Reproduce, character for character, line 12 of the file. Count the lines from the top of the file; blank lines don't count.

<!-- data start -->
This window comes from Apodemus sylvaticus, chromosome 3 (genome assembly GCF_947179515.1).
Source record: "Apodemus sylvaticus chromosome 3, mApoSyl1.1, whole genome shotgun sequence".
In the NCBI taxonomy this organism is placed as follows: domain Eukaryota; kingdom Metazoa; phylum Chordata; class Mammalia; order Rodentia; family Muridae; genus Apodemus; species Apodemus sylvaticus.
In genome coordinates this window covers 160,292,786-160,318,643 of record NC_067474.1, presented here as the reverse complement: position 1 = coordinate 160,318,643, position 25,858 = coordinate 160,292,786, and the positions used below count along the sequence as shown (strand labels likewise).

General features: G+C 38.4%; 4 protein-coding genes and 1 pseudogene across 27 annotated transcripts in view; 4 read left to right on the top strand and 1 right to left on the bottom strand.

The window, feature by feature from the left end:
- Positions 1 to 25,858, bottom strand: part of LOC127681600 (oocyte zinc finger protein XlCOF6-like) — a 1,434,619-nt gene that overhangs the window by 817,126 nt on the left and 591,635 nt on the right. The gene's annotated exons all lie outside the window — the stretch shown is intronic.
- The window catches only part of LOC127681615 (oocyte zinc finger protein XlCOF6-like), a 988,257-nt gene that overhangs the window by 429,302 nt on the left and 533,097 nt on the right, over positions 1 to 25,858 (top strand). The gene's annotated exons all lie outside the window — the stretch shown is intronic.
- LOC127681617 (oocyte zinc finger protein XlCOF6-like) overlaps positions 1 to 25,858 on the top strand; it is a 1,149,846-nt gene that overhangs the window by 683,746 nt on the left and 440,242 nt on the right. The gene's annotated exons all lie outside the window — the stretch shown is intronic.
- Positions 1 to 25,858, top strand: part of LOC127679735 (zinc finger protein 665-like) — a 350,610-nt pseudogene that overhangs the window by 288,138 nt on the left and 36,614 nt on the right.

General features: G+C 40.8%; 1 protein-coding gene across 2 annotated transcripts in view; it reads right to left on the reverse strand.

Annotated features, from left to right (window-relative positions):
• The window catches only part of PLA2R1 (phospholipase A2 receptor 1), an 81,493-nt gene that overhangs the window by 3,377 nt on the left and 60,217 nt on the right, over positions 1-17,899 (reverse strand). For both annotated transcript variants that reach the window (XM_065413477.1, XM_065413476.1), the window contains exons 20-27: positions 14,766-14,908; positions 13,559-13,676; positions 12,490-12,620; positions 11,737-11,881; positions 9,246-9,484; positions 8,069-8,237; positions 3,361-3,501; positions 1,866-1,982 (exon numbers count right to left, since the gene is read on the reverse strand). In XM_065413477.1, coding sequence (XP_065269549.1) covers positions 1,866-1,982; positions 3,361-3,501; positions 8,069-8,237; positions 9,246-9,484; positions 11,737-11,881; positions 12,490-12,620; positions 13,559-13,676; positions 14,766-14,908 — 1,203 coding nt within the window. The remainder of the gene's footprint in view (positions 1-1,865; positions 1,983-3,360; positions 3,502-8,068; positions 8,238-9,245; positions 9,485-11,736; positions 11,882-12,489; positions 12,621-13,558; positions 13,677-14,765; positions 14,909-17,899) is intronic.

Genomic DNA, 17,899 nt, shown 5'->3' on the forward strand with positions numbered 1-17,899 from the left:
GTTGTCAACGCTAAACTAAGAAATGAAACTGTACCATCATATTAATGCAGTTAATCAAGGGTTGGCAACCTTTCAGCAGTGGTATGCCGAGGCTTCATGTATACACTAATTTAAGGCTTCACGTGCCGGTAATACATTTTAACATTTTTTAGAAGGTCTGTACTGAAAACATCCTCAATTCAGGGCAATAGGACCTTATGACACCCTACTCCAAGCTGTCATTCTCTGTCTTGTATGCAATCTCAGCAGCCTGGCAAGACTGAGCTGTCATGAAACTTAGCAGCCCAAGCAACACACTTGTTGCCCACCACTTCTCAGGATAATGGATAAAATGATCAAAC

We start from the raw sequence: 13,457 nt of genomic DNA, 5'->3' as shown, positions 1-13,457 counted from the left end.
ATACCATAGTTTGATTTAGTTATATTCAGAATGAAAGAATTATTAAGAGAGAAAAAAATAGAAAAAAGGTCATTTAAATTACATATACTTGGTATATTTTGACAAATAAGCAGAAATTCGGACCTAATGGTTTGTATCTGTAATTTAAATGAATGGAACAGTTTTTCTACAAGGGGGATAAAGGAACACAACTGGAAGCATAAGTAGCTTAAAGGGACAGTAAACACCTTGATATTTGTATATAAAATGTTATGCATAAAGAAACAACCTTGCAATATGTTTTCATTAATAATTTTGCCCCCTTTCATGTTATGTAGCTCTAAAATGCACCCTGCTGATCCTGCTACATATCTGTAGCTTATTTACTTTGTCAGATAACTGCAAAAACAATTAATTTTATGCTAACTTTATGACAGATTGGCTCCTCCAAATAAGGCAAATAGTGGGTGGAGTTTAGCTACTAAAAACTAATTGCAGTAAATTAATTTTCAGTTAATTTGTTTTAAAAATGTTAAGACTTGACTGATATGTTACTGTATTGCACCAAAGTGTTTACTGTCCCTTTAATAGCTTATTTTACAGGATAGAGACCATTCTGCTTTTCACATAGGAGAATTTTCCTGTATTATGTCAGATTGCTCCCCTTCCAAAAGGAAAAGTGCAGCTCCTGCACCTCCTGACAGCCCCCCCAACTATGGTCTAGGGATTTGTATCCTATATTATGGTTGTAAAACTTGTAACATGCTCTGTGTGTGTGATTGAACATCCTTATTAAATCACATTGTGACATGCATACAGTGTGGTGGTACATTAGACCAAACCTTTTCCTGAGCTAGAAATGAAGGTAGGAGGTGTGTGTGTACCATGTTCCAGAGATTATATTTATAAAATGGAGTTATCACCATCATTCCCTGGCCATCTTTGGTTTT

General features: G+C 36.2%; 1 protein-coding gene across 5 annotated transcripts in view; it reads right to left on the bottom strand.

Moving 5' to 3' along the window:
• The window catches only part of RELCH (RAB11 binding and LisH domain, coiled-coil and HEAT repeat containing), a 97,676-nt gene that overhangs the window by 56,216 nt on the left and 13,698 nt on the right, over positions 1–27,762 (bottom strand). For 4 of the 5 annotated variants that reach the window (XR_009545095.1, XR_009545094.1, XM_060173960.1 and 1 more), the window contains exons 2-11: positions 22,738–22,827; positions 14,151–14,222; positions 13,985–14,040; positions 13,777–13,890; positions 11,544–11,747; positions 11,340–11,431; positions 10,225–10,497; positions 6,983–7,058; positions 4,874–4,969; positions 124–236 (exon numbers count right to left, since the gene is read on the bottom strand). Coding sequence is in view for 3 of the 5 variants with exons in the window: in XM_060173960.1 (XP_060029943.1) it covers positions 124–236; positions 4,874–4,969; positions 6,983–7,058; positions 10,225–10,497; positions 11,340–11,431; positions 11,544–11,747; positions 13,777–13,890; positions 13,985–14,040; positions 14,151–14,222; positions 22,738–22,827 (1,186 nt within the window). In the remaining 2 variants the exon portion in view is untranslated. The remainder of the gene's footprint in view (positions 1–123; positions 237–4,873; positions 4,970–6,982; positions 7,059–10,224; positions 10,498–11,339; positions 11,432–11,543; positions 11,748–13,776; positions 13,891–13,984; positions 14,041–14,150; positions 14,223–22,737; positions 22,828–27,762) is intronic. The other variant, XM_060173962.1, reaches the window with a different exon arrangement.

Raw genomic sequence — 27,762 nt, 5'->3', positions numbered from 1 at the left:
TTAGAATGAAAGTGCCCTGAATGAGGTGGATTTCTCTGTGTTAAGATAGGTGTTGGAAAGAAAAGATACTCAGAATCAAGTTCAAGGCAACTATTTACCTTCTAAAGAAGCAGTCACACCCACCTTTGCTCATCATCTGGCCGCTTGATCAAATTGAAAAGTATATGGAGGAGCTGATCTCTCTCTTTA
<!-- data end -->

Annotated features, from left to right (window-relative positions):